Multi-Level Democracy

The operation of parliamentary democracy in the EU is essentially conditioned by the fact that the EU is a multilevel political system. The powers of the Union remain premised upon those of the member states and, importantly, in many respects the nation-states remain the primary object of political allegiance. At the same time, the dynamics of much EU decision-making eludes the control of individual national parliaments. Hence, the European Parliament (EP) has become ever more involved in EU decision-making. The upshot of this is that as the Union’s powers have expanded the role of the EP and the involvement of national parliaments in Union affairs have been reinforced in parallel. This development has been captured in the Lisbon Treaty (Art. 8A.2) that recognizes that the functioning of the Union is based on two channels of democratic representation: directly through the EP and indirectly through the democratically elected national governments.


This work package aims to underline and clarify the multilevel character of parliamentary democracy in the EU. It combines theoretical-conceptual work with empirical analysis. Theoretically the focus is on exploring the implications of the multilevel parliamentary democracy. A key premise here is that there is no single institution in the EU that embodies parliamentary sovereignty, but rather that this sovereignty is dispersed over the different parliaments at the national and the European level. This raises important questions about how the wills expressed in the different parliaments are aggregated and coordinated. Also it raises questions about how fundamental democratic values – like political equality, collective deliberation and effective public control – are best maintained in the EU.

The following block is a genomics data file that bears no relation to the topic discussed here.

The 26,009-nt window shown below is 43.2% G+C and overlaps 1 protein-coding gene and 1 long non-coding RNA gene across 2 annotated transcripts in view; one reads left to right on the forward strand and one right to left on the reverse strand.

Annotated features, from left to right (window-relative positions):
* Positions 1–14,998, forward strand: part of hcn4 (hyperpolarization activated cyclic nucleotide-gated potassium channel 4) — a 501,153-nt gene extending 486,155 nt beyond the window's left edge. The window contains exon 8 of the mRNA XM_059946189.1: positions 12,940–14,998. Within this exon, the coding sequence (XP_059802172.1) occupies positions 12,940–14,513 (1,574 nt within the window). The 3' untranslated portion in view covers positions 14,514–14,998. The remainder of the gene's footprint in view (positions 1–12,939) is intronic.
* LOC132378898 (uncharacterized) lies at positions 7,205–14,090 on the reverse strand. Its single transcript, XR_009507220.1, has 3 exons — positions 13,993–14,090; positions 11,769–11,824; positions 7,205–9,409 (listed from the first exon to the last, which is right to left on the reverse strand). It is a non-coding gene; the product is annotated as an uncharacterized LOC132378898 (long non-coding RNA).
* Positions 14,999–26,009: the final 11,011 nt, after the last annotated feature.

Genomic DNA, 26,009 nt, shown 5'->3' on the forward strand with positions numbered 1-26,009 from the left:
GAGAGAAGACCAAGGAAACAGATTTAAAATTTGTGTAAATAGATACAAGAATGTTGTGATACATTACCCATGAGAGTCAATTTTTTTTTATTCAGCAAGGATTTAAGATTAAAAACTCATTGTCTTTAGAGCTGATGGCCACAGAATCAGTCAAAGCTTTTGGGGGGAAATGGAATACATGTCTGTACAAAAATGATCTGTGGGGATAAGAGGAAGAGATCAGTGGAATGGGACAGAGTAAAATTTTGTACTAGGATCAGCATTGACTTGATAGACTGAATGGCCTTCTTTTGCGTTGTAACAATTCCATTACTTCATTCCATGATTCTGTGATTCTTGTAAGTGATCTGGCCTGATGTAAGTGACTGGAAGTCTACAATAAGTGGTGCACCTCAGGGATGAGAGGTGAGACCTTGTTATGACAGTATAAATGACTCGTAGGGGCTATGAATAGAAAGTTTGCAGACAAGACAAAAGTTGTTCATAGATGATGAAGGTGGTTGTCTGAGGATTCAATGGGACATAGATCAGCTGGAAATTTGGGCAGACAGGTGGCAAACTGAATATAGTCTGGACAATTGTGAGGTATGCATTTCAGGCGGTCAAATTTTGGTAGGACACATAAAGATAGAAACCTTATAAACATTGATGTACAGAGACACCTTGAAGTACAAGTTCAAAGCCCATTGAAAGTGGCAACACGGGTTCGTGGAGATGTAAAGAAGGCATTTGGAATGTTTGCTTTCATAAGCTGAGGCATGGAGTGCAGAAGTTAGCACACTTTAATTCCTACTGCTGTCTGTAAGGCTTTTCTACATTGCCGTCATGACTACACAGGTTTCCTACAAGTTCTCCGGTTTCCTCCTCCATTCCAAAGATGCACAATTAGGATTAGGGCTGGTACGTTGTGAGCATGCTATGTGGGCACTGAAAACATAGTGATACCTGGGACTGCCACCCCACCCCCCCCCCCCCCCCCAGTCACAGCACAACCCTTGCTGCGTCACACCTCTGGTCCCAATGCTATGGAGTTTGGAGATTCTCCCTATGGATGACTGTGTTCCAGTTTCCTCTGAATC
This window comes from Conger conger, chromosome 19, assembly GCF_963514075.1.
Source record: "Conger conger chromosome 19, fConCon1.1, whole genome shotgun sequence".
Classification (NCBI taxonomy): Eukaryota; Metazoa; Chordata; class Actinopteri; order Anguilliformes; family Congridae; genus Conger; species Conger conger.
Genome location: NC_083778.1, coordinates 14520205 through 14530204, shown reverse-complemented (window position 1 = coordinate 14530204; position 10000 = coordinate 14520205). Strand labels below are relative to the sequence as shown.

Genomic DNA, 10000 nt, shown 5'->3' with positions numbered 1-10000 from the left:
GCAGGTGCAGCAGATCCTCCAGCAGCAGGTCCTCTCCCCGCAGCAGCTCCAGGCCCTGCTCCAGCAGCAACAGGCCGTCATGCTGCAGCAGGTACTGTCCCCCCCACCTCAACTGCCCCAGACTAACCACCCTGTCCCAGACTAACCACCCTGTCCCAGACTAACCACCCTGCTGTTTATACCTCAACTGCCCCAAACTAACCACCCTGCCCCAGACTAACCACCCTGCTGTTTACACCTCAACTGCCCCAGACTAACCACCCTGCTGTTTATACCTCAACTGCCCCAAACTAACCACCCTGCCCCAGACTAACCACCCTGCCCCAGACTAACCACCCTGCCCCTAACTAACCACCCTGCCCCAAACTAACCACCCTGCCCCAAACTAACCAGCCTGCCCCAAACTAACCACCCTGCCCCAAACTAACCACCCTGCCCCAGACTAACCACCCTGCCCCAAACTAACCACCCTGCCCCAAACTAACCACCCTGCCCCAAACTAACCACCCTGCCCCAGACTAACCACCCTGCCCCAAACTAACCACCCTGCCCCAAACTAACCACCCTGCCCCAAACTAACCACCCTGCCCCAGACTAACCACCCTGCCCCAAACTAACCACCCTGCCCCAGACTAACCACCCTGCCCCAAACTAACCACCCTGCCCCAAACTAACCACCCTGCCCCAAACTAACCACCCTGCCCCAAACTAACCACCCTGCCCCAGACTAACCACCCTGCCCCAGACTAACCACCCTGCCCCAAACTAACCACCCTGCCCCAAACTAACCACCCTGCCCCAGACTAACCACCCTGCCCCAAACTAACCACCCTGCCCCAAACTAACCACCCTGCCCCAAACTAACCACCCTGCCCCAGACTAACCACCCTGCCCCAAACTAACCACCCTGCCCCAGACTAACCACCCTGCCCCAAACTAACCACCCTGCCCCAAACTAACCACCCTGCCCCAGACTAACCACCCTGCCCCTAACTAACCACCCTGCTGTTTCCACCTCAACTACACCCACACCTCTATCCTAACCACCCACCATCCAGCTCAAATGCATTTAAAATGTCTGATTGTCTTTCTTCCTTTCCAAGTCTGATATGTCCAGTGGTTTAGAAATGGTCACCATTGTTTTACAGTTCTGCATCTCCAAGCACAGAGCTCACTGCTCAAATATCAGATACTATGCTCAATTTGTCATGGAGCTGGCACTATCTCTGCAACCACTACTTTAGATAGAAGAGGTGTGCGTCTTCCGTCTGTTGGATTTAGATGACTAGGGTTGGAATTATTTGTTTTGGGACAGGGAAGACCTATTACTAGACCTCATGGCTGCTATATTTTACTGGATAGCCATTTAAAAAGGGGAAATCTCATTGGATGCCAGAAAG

Empirically, the work package diverts particular attention to the way that inputs from individual parliaments bear upon the multilevel decision-making process of the EU as a whole and, in turn, how the presence of the EU and of other parliaments in the multilevel system re-enters again in the operation of individual parliaments. Of particular interest in this context are the ways that EU parliaments coordinate their work and the instruments that have been devised for that purpose, like COSAC, the early warning mechanism, joint parliamentary meetings, European party summits, national parliaments’ representations at the EP.


Recognizing that the multilevel character of the EU permeates EU parliamentary democracy throughout, this work package is set up as a cross-cutting work package. That way it is to ensure that all project findings are also properly evaluated from the multilevel perspective of the EU’s system of parliamentary democracy as a whole. At the same time, the work package is to facilitate communication between the thematic packages. In practice this means that this work package only involves a limited amount of self-standing activities but that most its work will be attached to the thematic work packages.